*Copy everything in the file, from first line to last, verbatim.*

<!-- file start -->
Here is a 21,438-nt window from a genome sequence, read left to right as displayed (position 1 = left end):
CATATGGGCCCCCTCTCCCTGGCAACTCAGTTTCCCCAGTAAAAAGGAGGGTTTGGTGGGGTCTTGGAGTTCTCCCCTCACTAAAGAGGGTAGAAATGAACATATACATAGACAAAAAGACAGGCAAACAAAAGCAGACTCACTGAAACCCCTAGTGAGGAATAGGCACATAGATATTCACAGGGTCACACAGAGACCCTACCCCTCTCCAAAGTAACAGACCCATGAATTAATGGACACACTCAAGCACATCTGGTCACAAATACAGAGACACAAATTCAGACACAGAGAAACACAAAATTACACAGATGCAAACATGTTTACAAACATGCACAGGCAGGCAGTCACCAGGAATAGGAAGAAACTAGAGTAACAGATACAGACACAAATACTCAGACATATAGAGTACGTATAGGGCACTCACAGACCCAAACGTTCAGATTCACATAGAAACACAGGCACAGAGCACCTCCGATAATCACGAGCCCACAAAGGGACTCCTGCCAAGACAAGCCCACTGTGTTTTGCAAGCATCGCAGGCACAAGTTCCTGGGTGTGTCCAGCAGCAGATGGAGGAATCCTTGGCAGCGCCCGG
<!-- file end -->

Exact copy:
Here is a 21,438-nt window from a genome sequence, read left to right as displayed (position 1 = left end):
CATATGGGCCCCCTCTCCCTGGCAACTCAGTTTCCCCAGTAAAAAGGAGGGTTTGGTGGGGTCTTGGAGTTCTCCCCTCACTAAAGAGGGTAGAAATGAACATATACATAGACAAAAAGACAGGCAAACAAAAGCAGACTCACTGAAACCCCTAGTGAGGAATAGGCACATAGATATTCACAGGGTCACACAGAGACCCTACCCCTCTCCAAAGTAACAGACCCATGAATTAATGGACACACTCAAGCACATCTGGTCACAAATACAGAGACACAAATTCAGACACAGAGAAACACAAAATTACACAGATGCAAACATGTTTACAAACATGCACAGGCAGGCAGTCACCAGGAATAGGAAGAAACTAGAGTAACAGATACAGACACAAATACTCAGACATATAGAGTACGTATAGGGCACTCACAGACCCAAACGTTCAGATTCACATAGAAACACAGGCACAGAGCACCTCCGATAATCACGAGCCCACAAAGGGACTCCTGCCAAGACAAGCCCACTGTGTTTTGCAAGCATCGCAGGCACAAGTTCCTGGGTGTGTCCAGCAGCAGATGGAGGAATCCTTGGCAGCGCCCGG